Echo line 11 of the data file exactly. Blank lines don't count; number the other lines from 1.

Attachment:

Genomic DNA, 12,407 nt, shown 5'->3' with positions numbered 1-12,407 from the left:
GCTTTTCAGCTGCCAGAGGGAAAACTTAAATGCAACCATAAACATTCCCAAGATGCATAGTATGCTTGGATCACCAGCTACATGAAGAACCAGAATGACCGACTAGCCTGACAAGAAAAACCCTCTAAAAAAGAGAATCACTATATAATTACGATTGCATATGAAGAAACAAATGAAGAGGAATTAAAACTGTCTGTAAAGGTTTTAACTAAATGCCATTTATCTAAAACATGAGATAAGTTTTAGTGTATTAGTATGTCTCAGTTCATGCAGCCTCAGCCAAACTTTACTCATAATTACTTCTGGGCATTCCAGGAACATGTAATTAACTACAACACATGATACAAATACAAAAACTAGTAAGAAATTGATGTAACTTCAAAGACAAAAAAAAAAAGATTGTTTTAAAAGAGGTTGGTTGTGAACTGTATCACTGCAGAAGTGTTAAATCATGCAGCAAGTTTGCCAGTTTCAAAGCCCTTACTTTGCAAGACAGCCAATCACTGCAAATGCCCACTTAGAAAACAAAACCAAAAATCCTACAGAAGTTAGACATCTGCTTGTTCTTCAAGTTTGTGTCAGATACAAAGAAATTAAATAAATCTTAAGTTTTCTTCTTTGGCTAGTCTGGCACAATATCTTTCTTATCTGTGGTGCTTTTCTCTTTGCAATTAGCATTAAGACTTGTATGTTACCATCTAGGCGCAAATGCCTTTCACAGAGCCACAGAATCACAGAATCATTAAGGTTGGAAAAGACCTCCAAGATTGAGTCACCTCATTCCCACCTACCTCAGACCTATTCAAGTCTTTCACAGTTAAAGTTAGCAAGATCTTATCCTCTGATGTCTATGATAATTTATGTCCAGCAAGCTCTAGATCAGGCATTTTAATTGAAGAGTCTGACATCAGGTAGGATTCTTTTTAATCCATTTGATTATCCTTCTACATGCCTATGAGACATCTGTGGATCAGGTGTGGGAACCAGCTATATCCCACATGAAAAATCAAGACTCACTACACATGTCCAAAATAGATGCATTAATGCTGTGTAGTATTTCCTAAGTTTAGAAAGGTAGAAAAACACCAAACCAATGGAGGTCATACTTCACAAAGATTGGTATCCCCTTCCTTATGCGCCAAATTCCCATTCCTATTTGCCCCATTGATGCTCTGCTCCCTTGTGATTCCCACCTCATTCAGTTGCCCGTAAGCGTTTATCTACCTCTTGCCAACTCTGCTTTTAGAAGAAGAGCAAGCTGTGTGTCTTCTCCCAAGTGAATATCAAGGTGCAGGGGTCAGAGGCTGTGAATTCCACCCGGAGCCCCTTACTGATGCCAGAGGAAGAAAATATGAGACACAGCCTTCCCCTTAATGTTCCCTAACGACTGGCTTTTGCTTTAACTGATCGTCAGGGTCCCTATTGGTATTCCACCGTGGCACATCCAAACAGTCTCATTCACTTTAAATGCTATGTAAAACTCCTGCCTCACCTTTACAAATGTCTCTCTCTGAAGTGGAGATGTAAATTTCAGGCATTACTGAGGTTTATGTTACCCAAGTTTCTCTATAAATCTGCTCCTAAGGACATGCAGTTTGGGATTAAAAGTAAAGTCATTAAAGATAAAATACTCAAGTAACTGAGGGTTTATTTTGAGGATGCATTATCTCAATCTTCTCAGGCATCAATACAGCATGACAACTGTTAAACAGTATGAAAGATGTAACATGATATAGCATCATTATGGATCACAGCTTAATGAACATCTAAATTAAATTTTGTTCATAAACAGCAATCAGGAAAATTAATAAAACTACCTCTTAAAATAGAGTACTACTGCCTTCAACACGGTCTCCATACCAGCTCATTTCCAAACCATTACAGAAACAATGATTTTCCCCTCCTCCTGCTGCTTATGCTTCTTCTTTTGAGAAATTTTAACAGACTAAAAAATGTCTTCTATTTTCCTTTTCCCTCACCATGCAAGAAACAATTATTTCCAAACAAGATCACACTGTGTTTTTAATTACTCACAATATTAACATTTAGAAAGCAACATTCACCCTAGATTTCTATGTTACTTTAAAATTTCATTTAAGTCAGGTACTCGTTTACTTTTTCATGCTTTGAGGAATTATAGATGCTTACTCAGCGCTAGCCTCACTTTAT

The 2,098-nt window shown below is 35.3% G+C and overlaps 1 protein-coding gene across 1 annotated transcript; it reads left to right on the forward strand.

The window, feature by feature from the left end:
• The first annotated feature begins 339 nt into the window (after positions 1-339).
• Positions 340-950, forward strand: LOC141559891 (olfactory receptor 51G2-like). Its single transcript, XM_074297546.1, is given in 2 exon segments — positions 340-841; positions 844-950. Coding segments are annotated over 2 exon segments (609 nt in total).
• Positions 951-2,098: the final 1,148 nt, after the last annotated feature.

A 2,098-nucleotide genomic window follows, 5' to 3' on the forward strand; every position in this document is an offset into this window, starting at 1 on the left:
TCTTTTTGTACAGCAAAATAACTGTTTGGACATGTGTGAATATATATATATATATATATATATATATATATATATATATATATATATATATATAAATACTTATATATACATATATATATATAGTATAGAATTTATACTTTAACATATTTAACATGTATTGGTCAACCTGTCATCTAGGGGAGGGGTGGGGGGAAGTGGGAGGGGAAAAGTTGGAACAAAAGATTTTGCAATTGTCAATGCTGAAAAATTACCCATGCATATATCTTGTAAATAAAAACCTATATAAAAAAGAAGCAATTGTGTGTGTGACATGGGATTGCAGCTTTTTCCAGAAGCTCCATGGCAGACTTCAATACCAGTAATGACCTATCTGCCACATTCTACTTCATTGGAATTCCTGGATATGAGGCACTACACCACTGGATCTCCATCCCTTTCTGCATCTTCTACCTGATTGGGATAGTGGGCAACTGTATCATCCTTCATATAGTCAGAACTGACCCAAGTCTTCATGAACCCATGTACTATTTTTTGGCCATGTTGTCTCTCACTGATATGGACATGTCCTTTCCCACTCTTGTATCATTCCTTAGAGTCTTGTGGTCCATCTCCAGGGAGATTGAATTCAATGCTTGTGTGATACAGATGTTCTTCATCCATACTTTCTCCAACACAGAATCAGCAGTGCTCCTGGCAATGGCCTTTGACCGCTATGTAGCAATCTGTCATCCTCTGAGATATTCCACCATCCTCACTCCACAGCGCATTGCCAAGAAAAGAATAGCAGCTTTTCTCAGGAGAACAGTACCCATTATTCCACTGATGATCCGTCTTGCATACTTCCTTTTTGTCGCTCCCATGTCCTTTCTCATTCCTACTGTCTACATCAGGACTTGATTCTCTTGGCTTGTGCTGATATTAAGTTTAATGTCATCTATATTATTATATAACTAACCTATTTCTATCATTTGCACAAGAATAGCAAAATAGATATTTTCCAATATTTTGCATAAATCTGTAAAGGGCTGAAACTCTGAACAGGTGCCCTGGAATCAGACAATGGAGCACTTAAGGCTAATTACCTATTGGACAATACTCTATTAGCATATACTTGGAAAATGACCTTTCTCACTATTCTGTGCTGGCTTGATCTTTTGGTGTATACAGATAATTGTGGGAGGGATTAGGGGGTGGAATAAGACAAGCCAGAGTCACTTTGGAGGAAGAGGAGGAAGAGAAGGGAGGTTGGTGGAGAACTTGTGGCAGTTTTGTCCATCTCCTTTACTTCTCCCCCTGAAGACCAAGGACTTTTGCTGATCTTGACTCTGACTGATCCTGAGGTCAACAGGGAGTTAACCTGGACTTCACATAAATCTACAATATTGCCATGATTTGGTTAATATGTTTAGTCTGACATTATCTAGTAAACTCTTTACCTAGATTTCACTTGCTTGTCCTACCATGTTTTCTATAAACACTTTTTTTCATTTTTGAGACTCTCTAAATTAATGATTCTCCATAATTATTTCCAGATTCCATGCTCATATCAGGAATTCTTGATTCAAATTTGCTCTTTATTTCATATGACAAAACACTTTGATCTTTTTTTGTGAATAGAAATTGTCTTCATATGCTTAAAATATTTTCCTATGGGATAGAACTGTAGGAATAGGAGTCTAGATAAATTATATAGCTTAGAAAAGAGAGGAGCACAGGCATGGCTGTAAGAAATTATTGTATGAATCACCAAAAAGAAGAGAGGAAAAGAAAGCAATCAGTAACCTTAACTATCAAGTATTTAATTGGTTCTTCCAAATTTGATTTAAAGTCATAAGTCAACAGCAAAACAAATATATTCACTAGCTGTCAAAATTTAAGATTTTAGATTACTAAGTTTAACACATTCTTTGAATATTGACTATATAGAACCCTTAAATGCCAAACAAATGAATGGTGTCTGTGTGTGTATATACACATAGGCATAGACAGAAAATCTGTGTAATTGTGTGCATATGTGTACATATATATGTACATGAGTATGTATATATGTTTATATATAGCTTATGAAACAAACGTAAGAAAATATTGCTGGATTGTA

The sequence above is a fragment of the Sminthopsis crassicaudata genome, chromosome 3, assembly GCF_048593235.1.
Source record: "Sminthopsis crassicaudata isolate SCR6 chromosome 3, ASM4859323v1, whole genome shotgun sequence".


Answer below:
Source record: "Sminthopsis crassicaudata isolate SCR6 chromosome 3, ASM4859323v1, whole genome shotgun sequence".